Data has to be accurate and reliable, this is especially true of weather data, Chatteris Weather uploads in ‘Rapid Fire’ mode its data status for a whole range of variables every 2.5 seconds, this allows the gauges and wind speed and direction to seem so responsive, so how do you when the site its not updating or putting it another way, how do you know if the data is stale?
Here at Chatteris Weather, we use three ways (excluding the status update page).
If the site is going to be down for maintenance, we will post up description and predicted down-time, this message will be displayed in a yellow warning box at the top of each page.
The Weather PC uploads a changed file each and every time, this file is called clientraw, a script within the weather template compares the time of last clientraw arrival with the current time, if no change has taken place, a yellow alert box will open on the home page and it will say that an error has occurred and the clientraw file has not updated for x minutes.
This works really well, however, as I have an older PC running numerous weather related programs, when one which is particularly heavy on processing starts, the clientraw error might appear until this program finishes and PC resource are again available, an example of a short duration, but high processor usage is the creation of the movie files used in the time-lapse playback pages.
It may well be that clicking on refresh, will clear the error message.
The clientraw error message is fine to let site visitors know of a problem, but I need to know if something’s not right without constantly being sat on the site, I have done this in a number of ways, one is using a free service provided by Pingdom, this checks the accessibility of Chatteris Weather and sends me an e-mail if it gets no response, I have set the check time to every 15 minutes, the downside to this method is that Pingdom has to visit the site in order to determine if its available and consequently my ‘Whos-Online’ script counts it as a visitor, hence installing the RevolverMap as this discounts these ‘bot’ visits.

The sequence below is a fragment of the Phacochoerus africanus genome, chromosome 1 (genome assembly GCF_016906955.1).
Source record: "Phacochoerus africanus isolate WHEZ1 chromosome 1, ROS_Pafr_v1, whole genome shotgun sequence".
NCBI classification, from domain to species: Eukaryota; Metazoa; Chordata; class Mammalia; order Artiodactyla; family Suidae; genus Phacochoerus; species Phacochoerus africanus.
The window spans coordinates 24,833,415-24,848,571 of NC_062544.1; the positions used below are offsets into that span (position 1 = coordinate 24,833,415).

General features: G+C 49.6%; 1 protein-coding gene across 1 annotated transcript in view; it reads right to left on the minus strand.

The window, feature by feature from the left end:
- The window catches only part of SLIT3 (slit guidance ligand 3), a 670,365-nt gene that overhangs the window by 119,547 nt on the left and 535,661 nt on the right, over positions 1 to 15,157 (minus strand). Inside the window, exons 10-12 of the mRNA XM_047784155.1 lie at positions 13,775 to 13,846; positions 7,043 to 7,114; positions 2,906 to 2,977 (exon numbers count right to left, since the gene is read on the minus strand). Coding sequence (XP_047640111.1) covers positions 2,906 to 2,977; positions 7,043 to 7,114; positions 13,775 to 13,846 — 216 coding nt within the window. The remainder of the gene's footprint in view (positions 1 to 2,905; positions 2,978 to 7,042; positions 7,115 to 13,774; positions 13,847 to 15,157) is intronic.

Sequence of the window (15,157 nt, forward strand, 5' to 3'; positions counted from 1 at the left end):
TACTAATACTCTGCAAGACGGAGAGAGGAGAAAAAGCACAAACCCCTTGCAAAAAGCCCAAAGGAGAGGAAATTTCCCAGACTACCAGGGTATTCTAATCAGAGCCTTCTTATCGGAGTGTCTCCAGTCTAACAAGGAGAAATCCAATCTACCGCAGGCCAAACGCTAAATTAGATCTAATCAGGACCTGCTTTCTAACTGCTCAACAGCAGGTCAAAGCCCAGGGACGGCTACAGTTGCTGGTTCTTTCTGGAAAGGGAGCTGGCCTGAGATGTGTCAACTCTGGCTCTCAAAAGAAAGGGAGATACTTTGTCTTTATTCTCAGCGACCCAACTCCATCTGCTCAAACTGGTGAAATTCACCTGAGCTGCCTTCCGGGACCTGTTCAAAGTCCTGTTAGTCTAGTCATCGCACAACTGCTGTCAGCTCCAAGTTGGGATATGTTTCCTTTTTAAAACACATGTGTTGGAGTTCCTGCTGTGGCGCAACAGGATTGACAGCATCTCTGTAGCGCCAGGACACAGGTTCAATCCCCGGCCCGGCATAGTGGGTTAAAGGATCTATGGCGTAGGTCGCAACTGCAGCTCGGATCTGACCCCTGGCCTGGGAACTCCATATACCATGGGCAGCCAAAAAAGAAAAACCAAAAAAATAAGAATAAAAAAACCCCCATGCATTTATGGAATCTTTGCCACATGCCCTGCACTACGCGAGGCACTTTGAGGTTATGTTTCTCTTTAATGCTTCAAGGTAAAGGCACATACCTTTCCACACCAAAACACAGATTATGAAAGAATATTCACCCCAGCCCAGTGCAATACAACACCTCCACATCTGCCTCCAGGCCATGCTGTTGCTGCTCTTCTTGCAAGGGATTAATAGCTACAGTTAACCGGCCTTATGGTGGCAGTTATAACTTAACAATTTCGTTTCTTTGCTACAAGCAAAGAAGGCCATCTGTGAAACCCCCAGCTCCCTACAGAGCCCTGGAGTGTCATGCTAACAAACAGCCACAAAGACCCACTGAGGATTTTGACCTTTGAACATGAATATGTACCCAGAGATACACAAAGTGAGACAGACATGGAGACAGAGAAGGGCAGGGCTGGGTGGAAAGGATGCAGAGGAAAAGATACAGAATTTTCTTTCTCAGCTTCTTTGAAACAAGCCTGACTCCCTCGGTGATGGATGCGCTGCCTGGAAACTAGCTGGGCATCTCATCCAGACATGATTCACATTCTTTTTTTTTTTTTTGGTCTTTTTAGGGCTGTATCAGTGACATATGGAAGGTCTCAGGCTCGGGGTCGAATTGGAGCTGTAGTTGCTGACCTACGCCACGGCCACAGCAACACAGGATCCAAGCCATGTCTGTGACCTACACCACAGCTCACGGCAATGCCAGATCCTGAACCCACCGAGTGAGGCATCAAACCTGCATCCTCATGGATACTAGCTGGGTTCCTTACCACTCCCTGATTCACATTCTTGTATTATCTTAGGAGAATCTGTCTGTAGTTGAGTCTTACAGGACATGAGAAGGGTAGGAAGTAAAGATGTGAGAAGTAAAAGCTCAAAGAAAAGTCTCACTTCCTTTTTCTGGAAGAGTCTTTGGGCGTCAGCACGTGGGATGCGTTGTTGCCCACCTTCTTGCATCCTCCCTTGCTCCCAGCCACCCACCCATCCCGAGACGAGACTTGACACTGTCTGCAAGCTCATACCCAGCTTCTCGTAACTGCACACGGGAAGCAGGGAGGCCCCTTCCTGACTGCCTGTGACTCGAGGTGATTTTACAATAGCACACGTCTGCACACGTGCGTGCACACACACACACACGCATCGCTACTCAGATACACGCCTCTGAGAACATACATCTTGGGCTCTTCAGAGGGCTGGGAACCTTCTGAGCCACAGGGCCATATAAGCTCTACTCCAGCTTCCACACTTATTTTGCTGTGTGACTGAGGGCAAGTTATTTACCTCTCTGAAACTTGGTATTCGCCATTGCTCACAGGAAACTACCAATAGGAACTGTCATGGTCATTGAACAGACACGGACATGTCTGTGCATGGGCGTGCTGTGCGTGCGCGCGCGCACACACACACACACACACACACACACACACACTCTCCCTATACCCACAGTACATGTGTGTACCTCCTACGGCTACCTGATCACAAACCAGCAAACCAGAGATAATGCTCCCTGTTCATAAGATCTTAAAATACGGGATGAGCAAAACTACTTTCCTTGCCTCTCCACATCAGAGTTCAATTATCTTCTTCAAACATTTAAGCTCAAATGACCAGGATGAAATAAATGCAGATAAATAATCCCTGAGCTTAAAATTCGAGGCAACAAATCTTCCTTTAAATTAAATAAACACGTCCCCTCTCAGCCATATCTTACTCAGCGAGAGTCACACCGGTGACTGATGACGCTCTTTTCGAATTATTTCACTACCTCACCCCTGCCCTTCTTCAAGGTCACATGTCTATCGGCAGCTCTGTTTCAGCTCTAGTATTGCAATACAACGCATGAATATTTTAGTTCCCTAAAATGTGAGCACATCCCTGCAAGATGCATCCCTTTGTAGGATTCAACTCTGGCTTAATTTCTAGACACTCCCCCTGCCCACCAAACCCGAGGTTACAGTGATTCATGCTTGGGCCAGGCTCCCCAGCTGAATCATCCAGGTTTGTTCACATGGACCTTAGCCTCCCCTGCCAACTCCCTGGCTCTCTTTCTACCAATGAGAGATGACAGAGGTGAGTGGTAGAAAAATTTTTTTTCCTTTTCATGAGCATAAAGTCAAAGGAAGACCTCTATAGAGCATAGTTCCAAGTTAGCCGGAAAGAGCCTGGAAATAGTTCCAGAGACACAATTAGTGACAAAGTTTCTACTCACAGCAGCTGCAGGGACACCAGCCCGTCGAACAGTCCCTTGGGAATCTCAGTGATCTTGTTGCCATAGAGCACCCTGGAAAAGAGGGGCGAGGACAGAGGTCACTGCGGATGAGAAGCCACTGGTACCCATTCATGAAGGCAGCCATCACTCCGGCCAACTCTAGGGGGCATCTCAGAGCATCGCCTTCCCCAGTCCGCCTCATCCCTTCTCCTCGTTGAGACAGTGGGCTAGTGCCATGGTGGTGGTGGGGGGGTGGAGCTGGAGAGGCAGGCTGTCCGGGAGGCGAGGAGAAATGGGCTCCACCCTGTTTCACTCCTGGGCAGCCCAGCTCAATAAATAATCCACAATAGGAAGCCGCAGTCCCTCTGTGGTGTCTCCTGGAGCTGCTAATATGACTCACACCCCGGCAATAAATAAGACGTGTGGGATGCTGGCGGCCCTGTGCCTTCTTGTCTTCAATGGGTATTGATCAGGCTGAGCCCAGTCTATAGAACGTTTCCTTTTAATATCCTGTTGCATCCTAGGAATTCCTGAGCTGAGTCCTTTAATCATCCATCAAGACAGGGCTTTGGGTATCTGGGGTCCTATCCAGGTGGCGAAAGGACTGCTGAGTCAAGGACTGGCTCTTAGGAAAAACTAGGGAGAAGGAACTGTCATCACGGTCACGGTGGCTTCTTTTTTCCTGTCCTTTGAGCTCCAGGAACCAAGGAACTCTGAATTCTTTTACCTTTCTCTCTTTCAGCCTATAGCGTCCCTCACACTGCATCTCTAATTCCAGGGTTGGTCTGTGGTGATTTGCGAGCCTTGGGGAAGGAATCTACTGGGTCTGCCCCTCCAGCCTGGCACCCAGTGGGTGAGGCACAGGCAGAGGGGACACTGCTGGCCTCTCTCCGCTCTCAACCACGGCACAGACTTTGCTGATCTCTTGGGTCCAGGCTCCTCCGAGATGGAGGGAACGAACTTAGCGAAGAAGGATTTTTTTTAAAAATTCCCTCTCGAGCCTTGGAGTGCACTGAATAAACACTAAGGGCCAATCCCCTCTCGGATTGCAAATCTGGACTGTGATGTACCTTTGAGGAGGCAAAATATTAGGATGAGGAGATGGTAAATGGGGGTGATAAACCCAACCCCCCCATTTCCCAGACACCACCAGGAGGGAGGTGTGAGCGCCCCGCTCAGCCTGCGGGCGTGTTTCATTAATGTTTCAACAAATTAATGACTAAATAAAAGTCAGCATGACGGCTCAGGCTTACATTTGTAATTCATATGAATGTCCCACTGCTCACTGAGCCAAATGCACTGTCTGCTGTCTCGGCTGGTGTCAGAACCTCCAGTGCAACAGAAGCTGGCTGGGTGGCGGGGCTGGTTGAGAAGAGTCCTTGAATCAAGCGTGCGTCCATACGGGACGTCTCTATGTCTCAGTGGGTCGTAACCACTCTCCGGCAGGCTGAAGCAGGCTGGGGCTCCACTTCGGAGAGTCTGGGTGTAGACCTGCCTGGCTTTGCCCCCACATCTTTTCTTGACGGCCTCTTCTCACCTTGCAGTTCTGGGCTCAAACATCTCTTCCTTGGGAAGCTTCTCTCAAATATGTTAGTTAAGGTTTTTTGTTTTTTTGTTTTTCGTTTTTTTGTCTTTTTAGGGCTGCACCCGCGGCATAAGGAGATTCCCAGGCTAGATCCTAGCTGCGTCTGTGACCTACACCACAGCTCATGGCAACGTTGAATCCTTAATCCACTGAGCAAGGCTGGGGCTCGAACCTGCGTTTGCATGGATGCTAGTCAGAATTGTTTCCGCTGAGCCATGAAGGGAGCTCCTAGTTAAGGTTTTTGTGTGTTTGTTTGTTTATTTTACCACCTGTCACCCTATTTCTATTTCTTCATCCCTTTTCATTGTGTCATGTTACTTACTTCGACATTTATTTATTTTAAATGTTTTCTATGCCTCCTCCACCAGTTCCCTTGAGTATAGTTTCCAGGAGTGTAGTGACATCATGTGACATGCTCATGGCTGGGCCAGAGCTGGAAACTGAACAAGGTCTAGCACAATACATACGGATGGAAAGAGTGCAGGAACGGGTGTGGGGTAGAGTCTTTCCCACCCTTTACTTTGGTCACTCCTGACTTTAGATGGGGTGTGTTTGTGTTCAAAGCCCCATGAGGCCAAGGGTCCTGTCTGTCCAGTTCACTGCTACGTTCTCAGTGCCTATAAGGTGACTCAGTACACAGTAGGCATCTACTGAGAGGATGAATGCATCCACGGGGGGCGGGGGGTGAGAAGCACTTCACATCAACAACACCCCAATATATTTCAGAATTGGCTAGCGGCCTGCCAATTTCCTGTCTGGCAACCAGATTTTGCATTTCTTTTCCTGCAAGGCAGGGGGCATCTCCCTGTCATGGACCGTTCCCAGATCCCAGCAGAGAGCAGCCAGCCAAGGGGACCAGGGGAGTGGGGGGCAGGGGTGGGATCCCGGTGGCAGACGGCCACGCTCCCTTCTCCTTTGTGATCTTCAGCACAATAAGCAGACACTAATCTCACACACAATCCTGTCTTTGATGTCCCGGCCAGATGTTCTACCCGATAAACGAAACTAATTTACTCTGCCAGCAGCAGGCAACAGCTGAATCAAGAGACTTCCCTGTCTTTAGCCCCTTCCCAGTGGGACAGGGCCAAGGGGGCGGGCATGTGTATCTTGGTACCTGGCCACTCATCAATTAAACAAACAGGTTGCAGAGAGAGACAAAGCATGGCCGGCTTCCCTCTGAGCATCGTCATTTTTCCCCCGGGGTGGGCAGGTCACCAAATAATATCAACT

Example of Pingdom status report.
Pingdom alert e-mail examples (The check-time was originally set to 1 minute before I relaised the impact on visitor numbers) –
Http://www.chatteris.biz (www.chatteris.biz) is down since 12/08/2014 08:49:37AM.
Http://www.chatteris.biz (www.chatteris.biz) is UP again at 12/08/2014 08:58:37AM, after 9m of downtime.
An additional way of alerting site visitors is with script ‘Flatline-check.php’, this offers an alert message to site visitors that a problem exists and that it has been escalated, this script not only reads the clientraw file, but crosschecks that certain key sensors are working, it does this by creating a file called flatline-status.txt, this file display a range of readings:-
1) Average Wind Speed
3) Wind Direction
4) Outside Temperature
72) Dew Point Temperature
The parameter numbers relate to clientraw table as above. Every 30 minutes a schedule (cron job) runs on the Go Daddy server which compares the latest ‘flatline-status.txt’ file to the earlier version, if they have changed indicating a healthy upload, no action is taken, if a problem is detected i.e. no changes made, I get an alerting e-mail, the next time data is refreshed, I get a further e-mail informing me that service has been restored.
‘Flatline-status.php’ actual alert e-mails –
Weather Data Appears Flatlined.
01-03-15 2:16 pm now. Last data change recorded at 01-03-15 1:35 pm (0.0 26 3.9 1017.1 3.2)
Weather Data Back Online.
Back active at 01-03-15 3:14 pm (4.1 329 4.2 1018.9 3.4)
Alert messages – this was after a planned power outage.
The top message was generated by ‘clientraw.php’ script, the lower messages based on ‘Flatlines-status.php’ would have appeared some 27 minutes later followed by an alerting e-mail, these are the ones pasted above.
Well, that’s how I do it so hopefully the data displayed is current, if not, at least two of us will know 😉